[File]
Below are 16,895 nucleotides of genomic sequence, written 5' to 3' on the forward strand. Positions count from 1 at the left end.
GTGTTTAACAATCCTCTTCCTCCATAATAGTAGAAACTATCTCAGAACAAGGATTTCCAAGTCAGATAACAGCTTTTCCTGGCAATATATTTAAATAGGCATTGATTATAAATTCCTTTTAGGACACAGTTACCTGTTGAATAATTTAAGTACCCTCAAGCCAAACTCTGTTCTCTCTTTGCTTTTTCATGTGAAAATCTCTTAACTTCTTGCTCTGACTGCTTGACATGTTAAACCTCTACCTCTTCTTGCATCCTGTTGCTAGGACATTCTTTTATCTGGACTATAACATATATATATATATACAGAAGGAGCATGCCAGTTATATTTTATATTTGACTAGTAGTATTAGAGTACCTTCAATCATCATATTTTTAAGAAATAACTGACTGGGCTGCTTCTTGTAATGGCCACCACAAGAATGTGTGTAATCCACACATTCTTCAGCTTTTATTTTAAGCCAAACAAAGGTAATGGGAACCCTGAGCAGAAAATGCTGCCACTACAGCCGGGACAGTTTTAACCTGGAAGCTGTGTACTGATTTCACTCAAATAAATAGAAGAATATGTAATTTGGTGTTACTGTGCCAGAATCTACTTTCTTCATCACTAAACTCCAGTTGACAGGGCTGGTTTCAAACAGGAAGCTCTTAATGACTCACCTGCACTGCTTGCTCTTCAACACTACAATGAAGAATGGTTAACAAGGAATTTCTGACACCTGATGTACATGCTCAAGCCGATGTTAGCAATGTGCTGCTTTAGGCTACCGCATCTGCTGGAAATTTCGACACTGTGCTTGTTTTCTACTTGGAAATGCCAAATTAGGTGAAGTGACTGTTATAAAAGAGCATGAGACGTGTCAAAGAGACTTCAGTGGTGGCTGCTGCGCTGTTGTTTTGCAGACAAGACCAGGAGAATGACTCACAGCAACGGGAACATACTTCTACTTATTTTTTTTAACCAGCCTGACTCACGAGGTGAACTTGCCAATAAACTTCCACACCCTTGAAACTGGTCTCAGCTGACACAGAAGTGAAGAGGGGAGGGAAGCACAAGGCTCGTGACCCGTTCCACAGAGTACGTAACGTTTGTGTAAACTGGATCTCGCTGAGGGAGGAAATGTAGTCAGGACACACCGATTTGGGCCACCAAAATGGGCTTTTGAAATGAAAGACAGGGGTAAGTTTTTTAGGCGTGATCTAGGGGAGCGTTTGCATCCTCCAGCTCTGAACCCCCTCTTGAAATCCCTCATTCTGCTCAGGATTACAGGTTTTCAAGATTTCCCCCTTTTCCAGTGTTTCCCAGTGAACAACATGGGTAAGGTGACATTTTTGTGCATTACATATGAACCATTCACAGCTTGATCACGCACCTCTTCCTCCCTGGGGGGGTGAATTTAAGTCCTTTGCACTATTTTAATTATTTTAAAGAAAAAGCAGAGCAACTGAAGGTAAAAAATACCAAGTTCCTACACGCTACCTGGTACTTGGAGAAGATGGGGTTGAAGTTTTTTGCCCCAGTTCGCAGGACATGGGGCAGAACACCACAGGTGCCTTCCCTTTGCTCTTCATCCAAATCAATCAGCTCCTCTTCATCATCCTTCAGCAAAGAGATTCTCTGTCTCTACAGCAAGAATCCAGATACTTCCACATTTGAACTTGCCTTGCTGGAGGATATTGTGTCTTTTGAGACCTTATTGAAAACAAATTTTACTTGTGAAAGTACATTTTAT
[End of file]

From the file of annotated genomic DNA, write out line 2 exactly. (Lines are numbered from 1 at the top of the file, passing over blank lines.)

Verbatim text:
GTGTTTAACAATCCTCTTCCTCCATAATAGTAGAAACTATCTCAGAACAAGGATTTCCAAGTCAGATAACAGCTTTTCCTGGCAATATATTTAAATAGGCATTGATTATAAATTCCTTTTAGGACACAGTTACCTGTTGAATAATTTAAGTACCCTCAAGCCAAACTCTGTTCTCTCTTTGCTTTTTCATGTGAAAATCTCTTAACTTCTTGCTCTGACTGCTTGACATGTTAAACCTCTACCTCTTCTTGCATCCTGTTGCTAGGACATTCTTTTATCTGGACTATAACATATATATATATATACAGAAGGAGCATGCCAGTTATATTTTATATTTGACTAGTAGTATTAGAGTACCTTCAATCATCATATTTTTAAGAAATAACTGACTGGGCTGCTTCTTGTAATGGCCACCACAAGAATGTGTGTAATCCACACATTCTTCAGCTTTTATTTTAAGCCAAACAAAGGTAATGGGAACCCTGAGCAGAAAATGCTGCCACTACAGCCGGGACAGTTTTAACCTGGAAGCTGTGTACTGATTTCACTCAAATAAATAGAAGAATATGTAATTTGGTGTTACTGTGCCAGAATCTACTTTCTTCATCACTAAACTCCAGTTGACAGGGCTGGTTTCAAACAGGAAGCTCTTAATGACTCACCTGCACTGCTTGCTCTTCAACACTACAATGAAGAATGGTTAACAAGGAATTTCTGACACCTGATGTACATGCTCAAGCCGATGTTAGCAATGTGCTGCTTTAGGCTACCGCATCTGCTGGAAATTTCGACACTGTGCTTGTTTTCTACTTGGAAATGCCAAATTAGGTGAAGTGACTGTTATAAAAGAGCATGAGACGTGTCAAAGAGACTTCAGTGGTGGCTGCTGCGCTGTTGTTTTGCAGACAAGACCAGGAGAATGACTCACAGCAACGGGAACATACTTCTACTTATTTTTTTTAACCAGCCTGACTCACGAGGTGAACTTGCCAATAAACTTCCACACCCTTGAAACTGGTCTCAGCTGACACAGAAGTGAAGAGGGGAGGGAAGCACAAGGCTCGTGACCCGTTCCACAGAGTACGTAACGTTTGTGTAAACTGGATCTCGCTGAGGGAGGAAATGTAGTCAGGACACACCGATTTGGGCCACCAAAATGGGCTTTTGAAATGAAAGACAGGGGTAAGTTTTTTAGGCGTGATCTAGGGGAGCGTTTGCATCCTCCAGCTCTGAACCCCCTCTTGAAATCCCTCATTCTGCTCAGGATTACAGGTTTTCAAGATTTCCCCCTTTTCCAGTGTTTCCCAGTGAACAACATGGGTAAGGTGACATTTTTGTGCATTACATATGAACCATTCACAGCTTGATCACGCACCTCTTCCTCCCTGGGGGGGTGAATTTAAGTCCTTTGCACTATTTTAATTATTTTAAAGAAAAAGCAGAGCAACTGAAGGTAAAAAATACCAAGTTCCTACACGCTACCTGGTACTTGGAGAAGATGGGGTTGAAGTTTTTTGCCCCAGTTCGCAGGACATGGGGCAGAACACCACAGGTGCCTTCCCTTTGCTCTTCATCCAAATCAATCAGCTCCTCTTCATCATCCTTCAGCAAAGAGATTCTCTGTCTCTACAGCAAGAATCCAGATACTTCCACATTTGAACTTGCCTTGCTGGAGGATATTGTGTCTTTTGAGACCTTATTGAAAACAAATTTTACTTGTGAAAGTACATTTTAT